That’s not to say I want a beta male. I want alpha all the way. Well, maybe not a complete “hard ass jerk” alpha, but I am not looking for wimpy men (or women, for that matter). Tortured heroes are rarely wimpy. They’re strong, complex characters with multiple layers, feelings and conflicts. Figuring out who they are is like peeling an onion. Okay, that’s kind of cliché and tear-inspiring. Maybe it’s more like opening up a present that’s been very well wrapped. You know, like those wrapped by kids with tons of tape and overlapping paper. Before you begin, you have to admire their wrapping job. You finally tear through the paper, only to come across the box that’s been decorated and taped shut, which you also have to admire. You get rid of the rest of the tape, which by now is in a wad next to you and sticks to everything, open the box and there’s tissue paper. Lots and lots of colored tissue paper. Ultimately, you get to the present inside. For those of you without kids, picture receiving a package from Amazon—huge box, lots of bubble wrap, small item.

The point I’m trying to make is that tortured heroes take a while to get to know. You have to dig deep to find out what makes them tick. While you’re digging, you discover what makes them valuable, attractive, worth the effort. They’re not the typical shallow pretty boy. They also don’t typically attract the shallow, plastic heroines. The heroines that spend time with the tortured hero look beyond surface appearances. They’re strong and independent. They’re usually women I can admire. I want my romance novels, whether they’re the ones I’m reading or writing, to be an escape from reality, but I also want them to be worth my time. I want them to be memorable. And the more work I have to do to discover the hero, the better I like them.

Sunday, March 25, 2012

Tell me how you touch me

Romance writers write about characters falling in love. Since lovers make--and break--love, we have to describe how they touch, and how it feels to be touched. Verbs are better than adverbs, so I've started a list:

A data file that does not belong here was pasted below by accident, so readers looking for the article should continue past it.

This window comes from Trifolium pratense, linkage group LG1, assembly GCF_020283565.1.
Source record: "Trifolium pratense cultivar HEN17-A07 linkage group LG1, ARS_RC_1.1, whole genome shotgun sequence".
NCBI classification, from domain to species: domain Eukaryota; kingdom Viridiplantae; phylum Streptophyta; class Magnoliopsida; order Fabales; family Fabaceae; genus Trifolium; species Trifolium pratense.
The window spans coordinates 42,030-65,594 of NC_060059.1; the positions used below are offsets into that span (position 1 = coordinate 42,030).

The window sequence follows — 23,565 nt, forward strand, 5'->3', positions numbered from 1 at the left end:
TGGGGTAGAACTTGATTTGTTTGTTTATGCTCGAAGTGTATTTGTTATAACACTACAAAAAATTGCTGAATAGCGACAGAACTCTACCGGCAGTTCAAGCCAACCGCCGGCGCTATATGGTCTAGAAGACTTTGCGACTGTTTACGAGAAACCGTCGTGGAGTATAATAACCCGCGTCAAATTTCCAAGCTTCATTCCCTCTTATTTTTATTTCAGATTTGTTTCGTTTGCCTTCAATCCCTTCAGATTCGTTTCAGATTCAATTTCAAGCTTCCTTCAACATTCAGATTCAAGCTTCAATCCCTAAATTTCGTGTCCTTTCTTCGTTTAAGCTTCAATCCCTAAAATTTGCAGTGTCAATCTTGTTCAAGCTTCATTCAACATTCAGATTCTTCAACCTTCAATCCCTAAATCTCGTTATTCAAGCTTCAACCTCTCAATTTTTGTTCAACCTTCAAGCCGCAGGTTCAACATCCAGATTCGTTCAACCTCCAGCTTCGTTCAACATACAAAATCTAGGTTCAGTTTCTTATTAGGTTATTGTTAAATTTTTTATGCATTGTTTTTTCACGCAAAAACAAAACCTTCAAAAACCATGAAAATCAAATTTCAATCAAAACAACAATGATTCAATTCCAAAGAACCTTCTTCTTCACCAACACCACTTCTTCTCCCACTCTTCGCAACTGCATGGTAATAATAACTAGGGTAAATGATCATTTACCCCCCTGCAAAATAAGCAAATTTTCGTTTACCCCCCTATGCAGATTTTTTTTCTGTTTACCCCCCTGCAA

Lovemaking touch verbs are caress, fondle, embrace, feel, flirt, hug, kiss, massage, neck, pet, stroke, touch, toy, clasp, coddle, cosset (which I had to look up; it means to pet, as in a lamb.), cuddle, embrace, grope, hug, love, neck, nestle, pamper, stroke, stimulate, trace, tap, tickle, rub, reach, brush, lick, dance, taste, tongue, buss, arouse, quicken, rouse, spark, spur, thrill, instigate, exhilarate, excite, quicken, trigger, whet, kindle, thrust, expose, revere, reveal, unbutton, uncover, undo, unfasten, undress, hold, carry, clinch, clutch, fill, possess, soften, stiffen, soothe, cherish, kindle, bestir, evoke, lather, moisten, lubricate, slide, smear, spread, part, open, circle, encircle, climax, accentuate, sensitize.

Love shaking verbs are nudge, peck, smooch, prod, sting, release, capitulate, comply, crumble, consent, reward, submit, surrender, gratify, indulge, yield, paw, provoke, possess, claim, take, steal, hide, suppress, flaunt, wink, nod, desensitize.

Love breaking touch verbs are hit, strike, flog, scratch, whip, smack, goad, incite, dominate, break, abuse, arrest.

What can you add to this list?

Friday, March 23, 2012

Jenny Twist is today's Friday Friend

Please welcome my friend, Jenny Twist, as our Friday Friend today.

Jenny was born in York and brought up in the West Yorkshire mill town of Heckmondwike, the eldest grandchild of a huge extended family.

She left school at fifteen and went to work in an asbestos factory. After working in various jobs, including bacon-packer and escapologist’s assistant, she returned to full-time education and did a BA in history at Manchester and post-graduate studies at Oxford.